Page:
Appellant does not challenge the legality of his arrest. His only contention on appeal is that the search of his motel room was unlawful and the evidence seized therein should have been suppressed because the police did not obtain a search warrant and the search was not justified by either exigent circumstances or as incident to a lawful arrest. (Vale v. Louisiana (1970) 399 U.S. 30, 90 S.Ct. 1969, 26 L.Ed.2d 409; Chimel v. California (1969) 395 U.S. 752, 89 S.Ct. 2034, 23 L.Ed.2d 685; People v. Larry A. (1984) 154 Cal.App.3d 929, 201 Cal.Rptr. 696.) Appellant's contention must fail for the simple reason that the seizure of the contraband in dispute was authorized under the plain view doctrine which constitutes yet another exception to the warrant requirement.
It is well settled that objects falling in plain view of an officer, who has a right to be in the position to have that view, are subject to seizure and may be introduced in evidence. (People v. Mack (1980) 27 Cal.3d 145, 150, 165 Cal.Rptr. 113, 611 P.2d 454; People v. Block (1971) 6 Cal.3d 239, 243, 103 Cal.Rptr. 281, 499 P.2d 961.) Consistent therewith, it has been said that a search warrant is not necessary where the object in plain view constitutes contraband or the shape, design or manner in which a package or container is carried affords reasonable grounds for believing it contains contraband. (People v. Nickles (1970) 9 Cal.App.3d 986, 993, 88 Cal.Rptr. 763.) The doctrinal rationale of this rule is that plain sight observations are not searches. (Skelton v. Superior Court (1969) 1 Cal.3d 144, 157, 81 Cal.Rptr. 613, 460 P.2d 485; People v. Ferguson (1981) 126 Cal.App.3d Supp. 22, 27, fn. 1, 179 Cal.Rptr. 437.)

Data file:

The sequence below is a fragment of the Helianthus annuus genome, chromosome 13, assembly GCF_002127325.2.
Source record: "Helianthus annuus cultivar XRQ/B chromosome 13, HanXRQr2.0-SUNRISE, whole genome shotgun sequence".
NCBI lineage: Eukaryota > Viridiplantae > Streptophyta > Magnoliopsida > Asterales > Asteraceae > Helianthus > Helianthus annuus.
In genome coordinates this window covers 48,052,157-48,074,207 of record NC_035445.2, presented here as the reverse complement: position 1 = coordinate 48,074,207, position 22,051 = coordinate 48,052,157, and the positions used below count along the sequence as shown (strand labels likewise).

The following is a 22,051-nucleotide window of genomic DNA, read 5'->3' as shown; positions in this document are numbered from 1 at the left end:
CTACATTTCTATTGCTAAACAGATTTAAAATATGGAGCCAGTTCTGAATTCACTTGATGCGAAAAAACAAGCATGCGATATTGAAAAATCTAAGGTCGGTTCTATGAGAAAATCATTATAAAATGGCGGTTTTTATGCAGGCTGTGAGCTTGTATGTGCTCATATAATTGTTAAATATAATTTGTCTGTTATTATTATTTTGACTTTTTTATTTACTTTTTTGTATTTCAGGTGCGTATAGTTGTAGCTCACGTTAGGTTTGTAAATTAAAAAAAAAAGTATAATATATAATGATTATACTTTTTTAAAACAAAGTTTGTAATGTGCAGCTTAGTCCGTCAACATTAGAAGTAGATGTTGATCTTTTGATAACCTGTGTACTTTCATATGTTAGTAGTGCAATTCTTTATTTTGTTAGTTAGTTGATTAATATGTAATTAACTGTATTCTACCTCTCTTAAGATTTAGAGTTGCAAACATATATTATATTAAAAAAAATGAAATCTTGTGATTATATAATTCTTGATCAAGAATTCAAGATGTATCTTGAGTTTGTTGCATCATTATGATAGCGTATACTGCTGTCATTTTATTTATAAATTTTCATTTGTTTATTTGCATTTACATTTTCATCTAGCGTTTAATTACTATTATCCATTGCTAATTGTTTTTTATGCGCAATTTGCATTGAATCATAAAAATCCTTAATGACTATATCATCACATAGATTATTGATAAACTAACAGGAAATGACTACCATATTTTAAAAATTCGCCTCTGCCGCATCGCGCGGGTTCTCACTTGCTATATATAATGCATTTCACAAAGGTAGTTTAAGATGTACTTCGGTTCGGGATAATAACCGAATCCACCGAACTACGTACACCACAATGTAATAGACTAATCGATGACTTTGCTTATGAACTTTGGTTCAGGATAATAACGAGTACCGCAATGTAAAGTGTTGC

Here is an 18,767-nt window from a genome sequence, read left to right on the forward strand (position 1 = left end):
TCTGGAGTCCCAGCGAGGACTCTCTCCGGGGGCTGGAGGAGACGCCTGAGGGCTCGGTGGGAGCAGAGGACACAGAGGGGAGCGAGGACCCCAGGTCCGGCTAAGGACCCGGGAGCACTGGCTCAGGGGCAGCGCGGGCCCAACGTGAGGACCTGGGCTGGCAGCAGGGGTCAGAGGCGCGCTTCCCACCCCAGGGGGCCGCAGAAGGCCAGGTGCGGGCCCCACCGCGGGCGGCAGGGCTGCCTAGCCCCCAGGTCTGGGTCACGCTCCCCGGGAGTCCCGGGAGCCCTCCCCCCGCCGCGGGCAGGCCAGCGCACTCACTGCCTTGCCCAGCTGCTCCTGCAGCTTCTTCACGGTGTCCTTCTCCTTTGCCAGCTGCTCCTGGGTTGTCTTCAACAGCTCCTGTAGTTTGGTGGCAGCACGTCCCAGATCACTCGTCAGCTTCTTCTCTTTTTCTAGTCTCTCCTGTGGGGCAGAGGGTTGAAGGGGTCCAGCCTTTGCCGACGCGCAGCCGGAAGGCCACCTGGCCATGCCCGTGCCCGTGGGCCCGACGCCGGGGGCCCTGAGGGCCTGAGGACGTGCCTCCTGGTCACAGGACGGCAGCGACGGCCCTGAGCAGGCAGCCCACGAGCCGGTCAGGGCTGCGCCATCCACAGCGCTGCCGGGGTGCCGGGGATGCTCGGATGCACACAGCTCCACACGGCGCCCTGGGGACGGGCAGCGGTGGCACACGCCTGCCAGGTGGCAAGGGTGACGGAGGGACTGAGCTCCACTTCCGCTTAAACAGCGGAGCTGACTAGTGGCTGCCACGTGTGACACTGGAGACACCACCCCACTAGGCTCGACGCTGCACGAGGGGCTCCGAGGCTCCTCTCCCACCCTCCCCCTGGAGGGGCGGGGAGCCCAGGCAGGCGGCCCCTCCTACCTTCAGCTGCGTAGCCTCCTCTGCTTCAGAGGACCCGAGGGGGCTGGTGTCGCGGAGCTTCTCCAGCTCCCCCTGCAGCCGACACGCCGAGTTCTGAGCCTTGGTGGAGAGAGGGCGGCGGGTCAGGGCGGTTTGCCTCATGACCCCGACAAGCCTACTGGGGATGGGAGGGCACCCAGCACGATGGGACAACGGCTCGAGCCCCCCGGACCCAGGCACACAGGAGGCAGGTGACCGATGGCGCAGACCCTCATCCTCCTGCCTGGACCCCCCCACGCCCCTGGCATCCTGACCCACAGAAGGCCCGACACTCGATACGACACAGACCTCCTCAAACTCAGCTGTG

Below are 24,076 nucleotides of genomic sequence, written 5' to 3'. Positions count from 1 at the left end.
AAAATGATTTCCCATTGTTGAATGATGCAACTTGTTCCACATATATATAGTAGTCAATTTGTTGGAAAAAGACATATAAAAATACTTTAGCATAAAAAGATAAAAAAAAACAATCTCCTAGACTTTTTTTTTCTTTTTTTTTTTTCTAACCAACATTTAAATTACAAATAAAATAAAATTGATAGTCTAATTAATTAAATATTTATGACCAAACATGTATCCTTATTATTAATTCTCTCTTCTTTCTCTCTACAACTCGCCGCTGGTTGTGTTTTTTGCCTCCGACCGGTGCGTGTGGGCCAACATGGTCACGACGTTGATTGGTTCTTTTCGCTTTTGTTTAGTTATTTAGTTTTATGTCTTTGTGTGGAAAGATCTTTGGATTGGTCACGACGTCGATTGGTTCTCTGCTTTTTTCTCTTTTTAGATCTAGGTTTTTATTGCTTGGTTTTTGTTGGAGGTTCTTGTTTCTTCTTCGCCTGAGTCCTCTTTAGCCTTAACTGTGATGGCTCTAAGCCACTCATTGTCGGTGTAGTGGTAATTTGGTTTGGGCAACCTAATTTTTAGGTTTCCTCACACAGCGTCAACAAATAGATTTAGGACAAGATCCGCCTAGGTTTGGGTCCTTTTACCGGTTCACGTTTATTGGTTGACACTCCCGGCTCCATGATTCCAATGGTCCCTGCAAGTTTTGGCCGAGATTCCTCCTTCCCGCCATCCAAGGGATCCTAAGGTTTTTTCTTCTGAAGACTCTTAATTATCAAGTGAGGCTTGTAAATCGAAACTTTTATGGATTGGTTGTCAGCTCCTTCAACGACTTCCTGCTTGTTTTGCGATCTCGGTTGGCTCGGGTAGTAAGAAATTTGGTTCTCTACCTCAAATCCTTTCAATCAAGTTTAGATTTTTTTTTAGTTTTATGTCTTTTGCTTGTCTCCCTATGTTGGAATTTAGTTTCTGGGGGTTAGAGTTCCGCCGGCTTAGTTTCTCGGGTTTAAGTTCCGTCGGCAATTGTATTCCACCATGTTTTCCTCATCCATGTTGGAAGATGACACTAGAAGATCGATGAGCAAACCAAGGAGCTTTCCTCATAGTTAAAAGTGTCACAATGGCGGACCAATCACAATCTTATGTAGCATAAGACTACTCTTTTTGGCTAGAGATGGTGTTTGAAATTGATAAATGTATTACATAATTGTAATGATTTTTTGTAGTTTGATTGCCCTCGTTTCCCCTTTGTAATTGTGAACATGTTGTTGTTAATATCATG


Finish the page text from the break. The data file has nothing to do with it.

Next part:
In the case at bench there is substantial, credible evidence that the contraband carried by appellant was in plain view when Officer Rivera ran into appellant in the motel lobby. As Rivera described at the suppression hearing, appellant held the “Ziploc” baggie in his fingers when the chance encounter occurred. Observing the visible white powder in the bag Officer Rivera, an expert in packaging and sale of narcotics, properly concluded that the bag contained a controlled substance. The probable cause for appellant's arrest was indeed predicated upon the plain view observation of the contraband. Under these circumstances, the contraband in question clearly fell within the plain sight doctrine and was subject to seizure without a warrant.